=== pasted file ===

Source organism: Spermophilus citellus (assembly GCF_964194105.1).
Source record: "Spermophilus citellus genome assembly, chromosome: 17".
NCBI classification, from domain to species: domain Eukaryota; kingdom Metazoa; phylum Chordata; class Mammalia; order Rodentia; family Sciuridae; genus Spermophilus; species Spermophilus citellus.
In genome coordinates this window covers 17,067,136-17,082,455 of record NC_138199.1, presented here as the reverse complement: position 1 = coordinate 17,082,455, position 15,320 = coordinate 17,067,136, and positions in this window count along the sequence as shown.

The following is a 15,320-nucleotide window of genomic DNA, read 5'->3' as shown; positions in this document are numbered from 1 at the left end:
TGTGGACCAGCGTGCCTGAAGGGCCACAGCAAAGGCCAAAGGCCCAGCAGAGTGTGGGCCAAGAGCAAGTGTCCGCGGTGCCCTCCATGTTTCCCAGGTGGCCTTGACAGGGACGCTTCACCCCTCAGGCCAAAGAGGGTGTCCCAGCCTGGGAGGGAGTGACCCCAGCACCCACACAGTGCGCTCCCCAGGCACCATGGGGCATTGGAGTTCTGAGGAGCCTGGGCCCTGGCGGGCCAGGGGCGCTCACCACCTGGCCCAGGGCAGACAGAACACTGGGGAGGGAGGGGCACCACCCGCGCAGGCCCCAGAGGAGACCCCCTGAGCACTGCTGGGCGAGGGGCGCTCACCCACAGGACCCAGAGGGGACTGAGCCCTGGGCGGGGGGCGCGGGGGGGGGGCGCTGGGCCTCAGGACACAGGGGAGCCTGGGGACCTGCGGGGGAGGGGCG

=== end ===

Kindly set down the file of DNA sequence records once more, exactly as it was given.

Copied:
Source organism: Spermophilus citellus (assembly GCF_964194105.1).
Source record: "Spermophilus citellus genome assembly, chromosome: 17".
NCBI classification, from domain to species: domain Eukaryota; kingdom Metazoa; phylum Chordata; class Mammalia; order Rodentia; family Sciuridae; genus Spermophilus; species Spermophilus citellus.
In genome coordinates this window covers 17,067,136-17,082,455 of record NC_138199.1, presented here as the reverse complement: position 1 = coordinate 17,082,455, position 15,320 = coordinate 17,067,136, and positions in this window count along the sequence as shown.

The following is a 15,320-nucleotide window of genomic DNA, read 5'->3' as shown; positions in this document are numbered from 1 at the left end:
TGTGGACCAGCGTGCCTGAAGGGCCACAGCAAAGGCCAAAGGCCCAGCAGAGTGTGGGCCAAGAGCAAGTGTCCGCGGTGCCCTCCATGTTTCCCAGGTGGCCTTGACAGGGACGCTTCACCCCTCAGGCCAAAGAGGGTGTCCCAGCCTGGGAGGGAGTGACCCCAGCACCCACACAGTGCGCTCCCCAGGCACCATGGGGCATTGGAGTTCTGAGGAGCCTGGGCCCTGGCGGGCCAGGGGCGCTCACCACCTGGCCCAGGGCAGACAGAACACTGGGGAGGGAGGGGCACCACCCGCGCAGGCCCCAGAGGAGACCCCCTGAGCACTGCTGGGCGAGGGGCGCTCACCCACAGGACCCAGAGGGGACTGAGCCCTGGGCGGGGGGCGCGGGGGGGGGGCGCTGGGCCTCAGGACACAGGGGAGCCTGGGGACCTGCGGGGGAGGGGCG